Press Release: March 11, 2024

The Hoosier Environmental Council (HEC) offers progress, challenges, and future focus at the end of the 2024 Legislative Session.  Both new and familiar themes emerged, affecting Hoosier health, quality of life and our natural environment.  HEC identifies three key areas of focus:

Indiana’s Water Resources Require a Comprehensive Plan

 “This session exemplifies the need for Indiana to be thoughtful and strategic about one of our most precious resources – – water,” said Sam Carpenter, Executive Director of Hoosier Environmental Council.  “Governor Holcomb has ordered the Indiana Finance Authority to perform a comprehensive study of our water resources, which represents an important opportunity to begin planning for our future water needs.”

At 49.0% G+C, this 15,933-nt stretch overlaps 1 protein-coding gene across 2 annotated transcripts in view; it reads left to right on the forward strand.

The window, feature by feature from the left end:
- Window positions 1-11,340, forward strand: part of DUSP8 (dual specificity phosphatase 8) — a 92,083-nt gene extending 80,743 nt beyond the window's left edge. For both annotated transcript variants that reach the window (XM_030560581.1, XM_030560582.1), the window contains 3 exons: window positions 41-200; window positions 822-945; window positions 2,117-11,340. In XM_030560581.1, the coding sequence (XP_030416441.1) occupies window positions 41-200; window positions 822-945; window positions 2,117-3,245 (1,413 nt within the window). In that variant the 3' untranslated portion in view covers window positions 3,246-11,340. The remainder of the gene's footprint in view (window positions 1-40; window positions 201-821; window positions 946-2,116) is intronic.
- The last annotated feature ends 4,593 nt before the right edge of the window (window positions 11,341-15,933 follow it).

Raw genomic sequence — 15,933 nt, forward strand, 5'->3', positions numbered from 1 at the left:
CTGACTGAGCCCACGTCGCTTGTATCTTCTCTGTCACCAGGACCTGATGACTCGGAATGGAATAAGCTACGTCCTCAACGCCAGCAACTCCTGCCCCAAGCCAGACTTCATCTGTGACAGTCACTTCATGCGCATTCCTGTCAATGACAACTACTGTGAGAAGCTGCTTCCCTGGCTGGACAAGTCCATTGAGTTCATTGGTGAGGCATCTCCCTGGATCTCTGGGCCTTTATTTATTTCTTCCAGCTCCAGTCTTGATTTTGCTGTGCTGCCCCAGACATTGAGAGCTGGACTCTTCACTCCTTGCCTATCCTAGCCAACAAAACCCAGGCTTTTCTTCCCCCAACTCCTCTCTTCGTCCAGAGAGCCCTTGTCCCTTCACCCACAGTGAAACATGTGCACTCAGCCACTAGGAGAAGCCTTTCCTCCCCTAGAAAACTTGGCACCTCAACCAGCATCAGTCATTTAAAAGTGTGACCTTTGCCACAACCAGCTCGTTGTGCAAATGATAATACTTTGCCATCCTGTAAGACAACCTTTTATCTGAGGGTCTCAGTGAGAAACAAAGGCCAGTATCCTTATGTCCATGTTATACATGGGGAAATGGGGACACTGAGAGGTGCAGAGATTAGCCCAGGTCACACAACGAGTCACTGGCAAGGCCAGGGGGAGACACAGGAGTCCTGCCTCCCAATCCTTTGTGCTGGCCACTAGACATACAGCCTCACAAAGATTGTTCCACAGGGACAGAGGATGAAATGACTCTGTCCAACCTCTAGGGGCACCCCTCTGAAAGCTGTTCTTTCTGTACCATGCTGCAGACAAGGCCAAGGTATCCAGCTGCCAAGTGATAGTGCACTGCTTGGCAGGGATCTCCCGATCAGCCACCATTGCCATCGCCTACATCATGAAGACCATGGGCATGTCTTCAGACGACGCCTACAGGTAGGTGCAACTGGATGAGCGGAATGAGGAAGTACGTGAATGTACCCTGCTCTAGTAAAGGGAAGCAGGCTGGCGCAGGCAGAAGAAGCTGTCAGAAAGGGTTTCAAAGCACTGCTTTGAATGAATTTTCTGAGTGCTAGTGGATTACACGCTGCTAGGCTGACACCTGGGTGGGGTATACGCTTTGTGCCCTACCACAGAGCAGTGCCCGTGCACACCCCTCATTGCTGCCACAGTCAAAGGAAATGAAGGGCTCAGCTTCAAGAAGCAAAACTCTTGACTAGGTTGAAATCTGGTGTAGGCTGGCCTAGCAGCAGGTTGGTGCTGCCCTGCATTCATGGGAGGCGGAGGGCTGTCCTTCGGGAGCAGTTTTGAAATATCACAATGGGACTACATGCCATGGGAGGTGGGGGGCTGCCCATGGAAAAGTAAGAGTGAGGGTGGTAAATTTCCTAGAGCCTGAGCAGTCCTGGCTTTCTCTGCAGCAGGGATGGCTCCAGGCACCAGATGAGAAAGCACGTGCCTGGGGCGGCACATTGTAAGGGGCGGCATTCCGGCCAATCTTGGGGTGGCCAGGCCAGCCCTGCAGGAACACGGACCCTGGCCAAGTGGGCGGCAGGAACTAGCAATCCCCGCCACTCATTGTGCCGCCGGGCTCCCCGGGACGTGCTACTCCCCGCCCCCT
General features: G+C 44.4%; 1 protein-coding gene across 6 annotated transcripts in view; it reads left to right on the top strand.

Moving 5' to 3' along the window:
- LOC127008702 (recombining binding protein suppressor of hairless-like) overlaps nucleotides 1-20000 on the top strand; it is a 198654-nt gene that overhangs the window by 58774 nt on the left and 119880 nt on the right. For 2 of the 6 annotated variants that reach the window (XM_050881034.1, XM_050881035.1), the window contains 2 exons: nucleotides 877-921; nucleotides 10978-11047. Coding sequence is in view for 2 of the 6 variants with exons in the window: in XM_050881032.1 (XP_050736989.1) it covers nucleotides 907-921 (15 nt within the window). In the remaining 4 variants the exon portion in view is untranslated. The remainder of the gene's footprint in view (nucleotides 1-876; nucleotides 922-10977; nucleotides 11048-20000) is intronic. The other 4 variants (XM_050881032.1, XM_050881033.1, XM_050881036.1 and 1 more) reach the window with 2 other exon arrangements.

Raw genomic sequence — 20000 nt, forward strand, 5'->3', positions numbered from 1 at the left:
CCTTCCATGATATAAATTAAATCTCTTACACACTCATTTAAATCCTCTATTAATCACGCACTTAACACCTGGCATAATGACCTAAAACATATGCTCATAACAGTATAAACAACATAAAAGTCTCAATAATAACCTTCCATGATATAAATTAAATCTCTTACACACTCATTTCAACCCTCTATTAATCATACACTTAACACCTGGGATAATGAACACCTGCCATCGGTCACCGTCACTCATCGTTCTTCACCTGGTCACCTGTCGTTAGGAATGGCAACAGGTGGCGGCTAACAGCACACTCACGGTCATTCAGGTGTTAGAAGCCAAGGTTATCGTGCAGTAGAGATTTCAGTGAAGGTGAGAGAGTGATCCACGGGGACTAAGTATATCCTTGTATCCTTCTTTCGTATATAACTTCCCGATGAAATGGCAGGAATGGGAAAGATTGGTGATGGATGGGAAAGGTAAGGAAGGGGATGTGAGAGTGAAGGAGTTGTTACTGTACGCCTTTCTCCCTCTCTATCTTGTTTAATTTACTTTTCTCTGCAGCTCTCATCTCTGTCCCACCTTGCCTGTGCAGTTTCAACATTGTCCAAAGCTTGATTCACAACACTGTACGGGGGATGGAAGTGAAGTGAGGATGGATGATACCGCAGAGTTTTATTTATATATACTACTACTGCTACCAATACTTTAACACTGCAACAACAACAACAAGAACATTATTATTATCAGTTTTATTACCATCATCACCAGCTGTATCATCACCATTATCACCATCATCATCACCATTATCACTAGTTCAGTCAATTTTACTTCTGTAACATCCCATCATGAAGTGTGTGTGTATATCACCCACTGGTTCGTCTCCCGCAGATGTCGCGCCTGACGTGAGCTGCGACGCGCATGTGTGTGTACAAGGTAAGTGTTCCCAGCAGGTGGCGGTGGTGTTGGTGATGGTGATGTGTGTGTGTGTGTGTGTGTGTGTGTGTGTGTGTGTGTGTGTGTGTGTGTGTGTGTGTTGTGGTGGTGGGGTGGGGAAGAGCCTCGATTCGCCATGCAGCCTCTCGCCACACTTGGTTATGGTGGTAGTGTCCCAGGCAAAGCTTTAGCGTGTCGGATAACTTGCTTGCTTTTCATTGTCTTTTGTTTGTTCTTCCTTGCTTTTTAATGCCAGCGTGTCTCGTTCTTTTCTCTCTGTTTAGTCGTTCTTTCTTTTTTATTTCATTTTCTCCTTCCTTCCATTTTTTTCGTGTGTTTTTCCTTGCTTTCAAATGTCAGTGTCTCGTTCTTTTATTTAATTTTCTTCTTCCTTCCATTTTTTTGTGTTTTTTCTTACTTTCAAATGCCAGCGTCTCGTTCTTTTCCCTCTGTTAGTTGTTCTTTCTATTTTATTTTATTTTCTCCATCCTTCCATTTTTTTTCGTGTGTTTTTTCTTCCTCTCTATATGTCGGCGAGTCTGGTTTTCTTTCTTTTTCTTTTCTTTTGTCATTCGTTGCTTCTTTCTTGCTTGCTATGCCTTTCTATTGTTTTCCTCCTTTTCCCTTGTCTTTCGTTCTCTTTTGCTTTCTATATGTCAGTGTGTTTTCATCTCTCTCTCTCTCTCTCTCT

Wetlands protections received a great deal of attention this session and there were both helpful and harmful bills.  HB1383 continued the diminishment of protections for these special water resources by down- grading certain types of wetlands and thus limiting the state’s authority to control the loss.  HEC is certain this legislation will lead to further loss of the most effective, least costly stormwater retention and water cleansing tools we have.  The good news is that HEC and our allies were able to push for passage of SB246, which will allow owners of wetland habitats to receive a tax benefit by voluntarily preserving this land.

Regulating massive groundwater withdrawals was the subject of two introduced bills (SB249 and HB1305) that did not receive committee hearings. These bills, and the industrial water needs that sparked them, challenged the assumptions that Indiana has water resources that are protected in quantity and quality and exist where needed now and into the future.